- Airline stocks are set to soar despite expectations of lower passenger demand over the next year, JPMorgan said in a note on Wednesday.
- Specifically, United Airlines and JetBlue could both jump nearly 50% from Tuesday’s close if the airline companies have enough cash to make it through the economic decline caused by the COVID-19 pandemic, JPMorgan said.
- JPMorgan upgraded both United Airlines and JetBlue to “overweight” with price targets of $52 and $17.
- Visit Business Insider’s homepage for more stories.
JPMorgan expects airline stocks to soar if they have enough cash to survive the COVID-19-related decline in passenger demand through 2021.
JPMorgan upgraded United Airlines and JetBlue to “overweight” and assigned price targets of $52 and $17, representing potential upside of 48% and 49% from Tuesday’s close.
“We do not believe demand trends are recovering at the pace envisioned by management,” JPMorgan said. That could result in airline companies reducing their cash burn even further as earnings season gets underway next week, the bank said.
Part of that reduced demand outlook is due to quarantine rules for arriving international passengers. A vaccine and a rapid COVID-19 testing protocol for all passengers before their flights could help boost demand for air travel, the bank said.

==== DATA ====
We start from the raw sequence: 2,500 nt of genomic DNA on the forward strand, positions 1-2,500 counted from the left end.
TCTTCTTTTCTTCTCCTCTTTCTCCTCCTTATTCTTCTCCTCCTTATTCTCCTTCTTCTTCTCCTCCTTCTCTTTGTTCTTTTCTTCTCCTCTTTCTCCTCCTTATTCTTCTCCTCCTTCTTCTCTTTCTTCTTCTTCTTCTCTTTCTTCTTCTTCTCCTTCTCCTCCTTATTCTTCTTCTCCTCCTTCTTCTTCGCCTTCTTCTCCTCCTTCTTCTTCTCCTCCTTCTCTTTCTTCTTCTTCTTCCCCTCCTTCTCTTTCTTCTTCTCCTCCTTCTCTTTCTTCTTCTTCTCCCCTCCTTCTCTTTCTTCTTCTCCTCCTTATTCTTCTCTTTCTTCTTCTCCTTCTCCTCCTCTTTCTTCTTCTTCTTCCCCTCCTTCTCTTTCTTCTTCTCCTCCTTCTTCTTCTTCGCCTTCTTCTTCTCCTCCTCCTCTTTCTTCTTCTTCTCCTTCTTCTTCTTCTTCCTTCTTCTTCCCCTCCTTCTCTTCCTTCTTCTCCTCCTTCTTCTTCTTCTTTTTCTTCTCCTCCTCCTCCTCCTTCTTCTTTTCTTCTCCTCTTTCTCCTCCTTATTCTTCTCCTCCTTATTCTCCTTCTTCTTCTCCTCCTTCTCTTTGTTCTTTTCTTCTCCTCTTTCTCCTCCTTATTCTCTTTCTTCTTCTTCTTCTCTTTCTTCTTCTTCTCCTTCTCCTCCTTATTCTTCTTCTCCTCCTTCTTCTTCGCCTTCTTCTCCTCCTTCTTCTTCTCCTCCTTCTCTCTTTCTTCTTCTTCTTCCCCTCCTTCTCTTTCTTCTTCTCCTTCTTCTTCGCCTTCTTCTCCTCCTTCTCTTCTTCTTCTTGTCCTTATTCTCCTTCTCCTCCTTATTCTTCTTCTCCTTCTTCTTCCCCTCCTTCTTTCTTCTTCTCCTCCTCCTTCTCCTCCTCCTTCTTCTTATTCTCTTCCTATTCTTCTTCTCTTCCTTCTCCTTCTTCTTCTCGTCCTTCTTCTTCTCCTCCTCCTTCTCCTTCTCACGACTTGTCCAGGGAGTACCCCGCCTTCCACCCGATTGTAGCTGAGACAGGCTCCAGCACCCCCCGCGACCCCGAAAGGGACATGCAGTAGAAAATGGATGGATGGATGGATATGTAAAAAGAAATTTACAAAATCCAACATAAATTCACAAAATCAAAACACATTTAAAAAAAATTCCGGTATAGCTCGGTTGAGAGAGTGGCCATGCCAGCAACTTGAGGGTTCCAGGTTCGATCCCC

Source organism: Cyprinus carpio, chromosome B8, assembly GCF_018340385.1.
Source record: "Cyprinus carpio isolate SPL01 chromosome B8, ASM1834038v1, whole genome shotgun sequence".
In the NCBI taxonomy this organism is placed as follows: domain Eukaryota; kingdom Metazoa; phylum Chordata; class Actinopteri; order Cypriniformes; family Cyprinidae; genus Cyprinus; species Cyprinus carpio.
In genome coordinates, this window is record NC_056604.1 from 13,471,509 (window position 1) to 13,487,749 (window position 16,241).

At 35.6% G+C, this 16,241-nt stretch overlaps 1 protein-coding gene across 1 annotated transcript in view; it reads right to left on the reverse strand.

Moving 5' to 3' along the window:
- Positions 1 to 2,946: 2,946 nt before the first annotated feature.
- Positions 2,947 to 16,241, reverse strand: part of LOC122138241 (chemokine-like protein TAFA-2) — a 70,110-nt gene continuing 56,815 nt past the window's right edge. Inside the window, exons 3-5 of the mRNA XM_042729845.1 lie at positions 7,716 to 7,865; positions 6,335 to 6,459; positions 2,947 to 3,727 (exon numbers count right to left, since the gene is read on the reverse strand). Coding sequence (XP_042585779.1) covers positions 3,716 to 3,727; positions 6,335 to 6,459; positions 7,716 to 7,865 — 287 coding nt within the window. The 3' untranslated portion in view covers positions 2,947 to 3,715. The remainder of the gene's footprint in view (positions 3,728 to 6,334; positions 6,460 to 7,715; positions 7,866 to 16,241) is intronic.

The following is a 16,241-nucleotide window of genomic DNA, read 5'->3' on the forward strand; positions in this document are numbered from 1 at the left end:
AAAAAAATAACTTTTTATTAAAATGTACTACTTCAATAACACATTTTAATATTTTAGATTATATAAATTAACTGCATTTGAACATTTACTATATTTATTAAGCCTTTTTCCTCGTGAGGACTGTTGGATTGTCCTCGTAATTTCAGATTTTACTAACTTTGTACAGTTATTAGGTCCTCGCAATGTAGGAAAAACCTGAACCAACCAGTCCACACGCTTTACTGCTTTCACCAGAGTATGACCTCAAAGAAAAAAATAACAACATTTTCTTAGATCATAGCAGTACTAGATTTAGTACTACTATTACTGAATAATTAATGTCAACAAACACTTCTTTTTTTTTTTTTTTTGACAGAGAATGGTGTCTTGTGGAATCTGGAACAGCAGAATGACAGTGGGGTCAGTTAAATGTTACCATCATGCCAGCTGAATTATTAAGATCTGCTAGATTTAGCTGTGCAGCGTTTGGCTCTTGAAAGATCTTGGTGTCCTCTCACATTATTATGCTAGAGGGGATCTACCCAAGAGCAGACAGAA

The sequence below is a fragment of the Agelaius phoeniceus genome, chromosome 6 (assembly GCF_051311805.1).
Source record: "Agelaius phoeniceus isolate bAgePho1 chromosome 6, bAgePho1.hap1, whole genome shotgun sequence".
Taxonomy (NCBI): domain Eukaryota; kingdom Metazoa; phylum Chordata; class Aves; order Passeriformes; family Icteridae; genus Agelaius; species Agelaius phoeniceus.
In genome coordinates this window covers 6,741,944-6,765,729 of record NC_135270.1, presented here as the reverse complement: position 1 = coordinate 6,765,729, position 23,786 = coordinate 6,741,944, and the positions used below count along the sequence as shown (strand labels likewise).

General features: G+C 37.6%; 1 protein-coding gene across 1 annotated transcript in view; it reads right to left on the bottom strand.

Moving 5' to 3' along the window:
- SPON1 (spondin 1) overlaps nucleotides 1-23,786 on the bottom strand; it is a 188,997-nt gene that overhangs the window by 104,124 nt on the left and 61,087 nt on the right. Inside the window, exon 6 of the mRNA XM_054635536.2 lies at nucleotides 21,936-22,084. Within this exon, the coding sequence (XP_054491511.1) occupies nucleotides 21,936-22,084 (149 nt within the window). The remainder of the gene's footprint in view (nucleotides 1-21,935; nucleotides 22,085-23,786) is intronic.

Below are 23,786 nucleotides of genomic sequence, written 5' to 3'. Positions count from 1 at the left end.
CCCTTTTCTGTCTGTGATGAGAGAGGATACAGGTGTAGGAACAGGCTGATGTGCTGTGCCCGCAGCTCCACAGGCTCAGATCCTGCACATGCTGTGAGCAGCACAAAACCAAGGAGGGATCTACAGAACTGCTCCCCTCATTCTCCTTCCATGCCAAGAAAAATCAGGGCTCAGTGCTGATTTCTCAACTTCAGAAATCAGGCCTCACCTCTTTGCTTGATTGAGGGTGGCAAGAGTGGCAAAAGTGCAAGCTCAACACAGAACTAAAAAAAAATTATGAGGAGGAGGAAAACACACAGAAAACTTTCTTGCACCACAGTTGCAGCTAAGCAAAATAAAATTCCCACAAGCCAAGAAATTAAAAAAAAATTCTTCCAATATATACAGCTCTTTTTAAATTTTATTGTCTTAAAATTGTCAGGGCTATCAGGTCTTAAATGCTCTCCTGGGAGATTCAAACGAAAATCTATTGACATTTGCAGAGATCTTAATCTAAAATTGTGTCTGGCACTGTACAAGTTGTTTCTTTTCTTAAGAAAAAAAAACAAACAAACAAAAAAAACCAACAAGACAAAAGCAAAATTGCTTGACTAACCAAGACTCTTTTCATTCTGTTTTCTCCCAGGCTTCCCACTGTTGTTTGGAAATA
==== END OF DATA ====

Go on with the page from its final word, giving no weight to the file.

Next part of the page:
But despite the expectations for weaker air-travel demand and weak earnings reports, JPMorgan upgraded the airline stocks.
“While it may sound counterintuitive to be conducting a handful of upgrades on the cusp of an earnings season that may potentially prove disappointing from a cash-guidance perspective, we strive to let our models lead the way,” JPMorgan said.
JPMorgan said its valuation models pointed to increased liquidity that should be adequate for the survival of the airline companies.
“Our base case has been — and remains — that US airline bankruptcies are not a probable outcome of the current crisis despite worsening pressure on balance sheets,” JPMorgan said.
“Despite recent volatility in the space, we believe that UAL can endure the current downturn with sufficient liquidity,” JPMorgan said.
And for JetBlue, the bank said it continued “to believe that the company’s cost control will continue to be in focus following impact of COVID-19.”